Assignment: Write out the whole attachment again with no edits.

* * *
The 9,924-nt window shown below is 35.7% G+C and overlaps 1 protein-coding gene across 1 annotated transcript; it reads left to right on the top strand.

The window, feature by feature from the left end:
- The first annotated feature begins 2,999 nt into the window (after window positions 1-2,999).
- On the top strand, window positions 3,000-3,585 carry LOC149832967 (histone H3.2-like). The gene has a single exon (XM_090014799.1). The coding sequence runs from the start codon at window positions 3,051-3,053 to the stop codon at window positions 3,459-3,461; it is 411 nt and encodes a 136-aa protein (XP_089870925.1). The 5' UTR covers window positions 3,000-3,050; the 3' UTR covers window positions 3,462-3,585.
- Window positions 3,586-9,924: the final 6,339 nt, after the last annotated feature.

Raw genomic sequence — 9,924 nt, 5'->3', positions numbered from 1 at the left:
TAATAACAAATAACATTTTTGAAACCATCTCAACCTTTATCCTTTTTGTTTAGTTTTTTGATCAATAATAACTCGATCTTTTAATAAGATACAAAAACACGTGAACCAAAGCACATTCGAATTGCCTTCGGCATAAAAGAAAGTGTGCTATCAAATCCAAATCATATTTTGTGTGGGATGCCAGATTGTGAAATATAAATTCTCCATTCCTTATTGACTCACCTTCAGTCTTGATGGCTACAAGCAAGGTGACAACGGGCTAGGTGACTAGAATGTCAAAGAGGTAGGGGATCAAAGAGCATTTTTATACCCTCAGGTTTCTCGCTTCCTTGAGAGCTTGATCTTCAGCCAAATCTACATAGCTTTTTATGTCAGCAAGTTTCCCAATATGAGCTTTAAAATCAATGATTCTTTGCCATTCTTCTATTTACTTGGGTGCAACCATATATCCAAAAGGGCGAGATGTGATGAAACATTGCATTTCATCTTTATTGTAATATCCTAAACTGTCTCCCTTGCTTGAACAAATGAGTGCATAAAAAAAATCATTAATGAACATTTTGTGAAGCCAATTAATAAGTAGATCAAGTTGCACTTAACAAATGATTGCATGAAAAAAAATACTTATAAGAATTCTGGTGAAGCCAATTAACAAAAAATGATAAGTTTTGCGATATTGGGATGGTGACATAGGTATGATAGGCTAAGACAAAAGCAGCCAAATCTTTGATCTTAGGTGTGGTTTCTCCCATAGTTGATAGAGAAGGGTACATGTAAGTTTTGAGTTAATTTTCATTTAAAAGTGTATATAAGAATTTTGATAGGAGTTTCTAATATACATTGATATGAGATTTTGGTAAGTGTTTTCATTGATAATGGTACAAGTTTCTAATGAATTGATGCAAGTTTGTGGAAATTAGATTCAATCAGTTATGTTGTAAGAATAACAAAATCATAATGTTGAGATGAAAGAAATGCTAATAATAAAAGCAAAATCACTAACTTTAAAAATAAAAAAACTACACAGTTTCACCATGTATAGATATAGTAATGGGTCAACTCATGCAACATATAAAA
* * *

The 9,924-nt window shown below is 35.7% G+C and overlaps 1 protein-coding gene across 1 annotated transcript; it reads left to right on the top strand.

The window, feature by feature from the left end:
- The first annotated feature begins 2,999 nt into the window (after window positions 1-2,999).
- On the top strand, window positions 3,000-3,585 carry LOC149832967 (histone H3.2-like). The gene has a single exon (XM_090014799.1). The coding sequence runs from the start codon at window positions 3,051-3,053 to the stop codon at window positions 3,459-3,461; it is 411 nt and encodes a 136-aa protein (XP_089870925.1). The 5' UTR covers window positions 3,000-3,050; the 3' UTR covers window positions 3,462-3,585.
- Window positions 3,586-9,924: the final 6,339 nt, after the last annotated feature.

Raw genomic sequence — 9,924 nt, 5'->3', positions numbered from 1 at the left:
TAATAACAAATAACATTTTTGAAACCATCTCAACCTTTATCCTTTTTGTTTAGTTTTTTGATCAATAATAACTCGATCTTTTAATAAGATACAAAAACACGTGAACCAAAGCACATTCGAATTGCCTTCGGCATAAAAGAAAGTGTGCTATCAAATCCAAATCATATTTTGTGTGGGATGCCAGATTGTGAAATATAAATTCTCCATTCCTTATTGACTCACCTTCAGTCTTGATGGCTACAAGCAAGGTGACAACGGGCTAGGTGACTAGAATGTCAAAGAGGTAGGGGATCAAAGAGCATTTTTATACCCTCAGGTTTCTCGCTTCCTTGAGAGCTTGATCTTCAGCCAAATCTACATAGCTTTTTATGTCAGCAAGTTTCCCAATATGAGCTTTAAAATCAATGATTCTTTGCCATTCTTCTATTTACTTGGGTGCAACCATATATCCAAAAGGGCGAGATGTGATGAAACATTGCATTTCATCTTTATTGTAATATCCTAAACTGTCTCCCTTGCTTGAACAAATGAGTGCATAAAAAAAATCATTAATGAACATTTTGTGAAGCCAATTAATAAGTAGATCAAGTTGCACTTAACAAATGATTGCATGAAAAAAAATACTTATAAGAATTCTGGTGAAGCCAATTAACAAAAAATGATAAGTTTTGCGATATTGGGATGGTGACATAGGTATGATAGGCTAAGACAAAAGCAGCCAAATCTTTGATCTTAGGTGTGGTTTCTCCCATAGTTGATAGAGAAGGGTACATGTAAGTTTTGAGTTAATTTTCATTTAAAAGTGTATATAAGAATTTTGATAGGAGTTTCTAATATACATTGATATGAGATTTTGGTAAGTGTTTTCATTGATAATGGTACAAGTTTCTAATGAATTGATGCAAGTTTGTGGAAATTAGATTCAATCAGTTATGTTGTAAGAATAACAAAATCATAATGTTGAGATGAAAGAAATGCTAATAATAAAAGCAAAATCACTAACTTTAAAAATAAAAAAACTACACAGTTTCACCATGTATAGATATAGTAATGGGTCAACTCATGCAACATATAAAA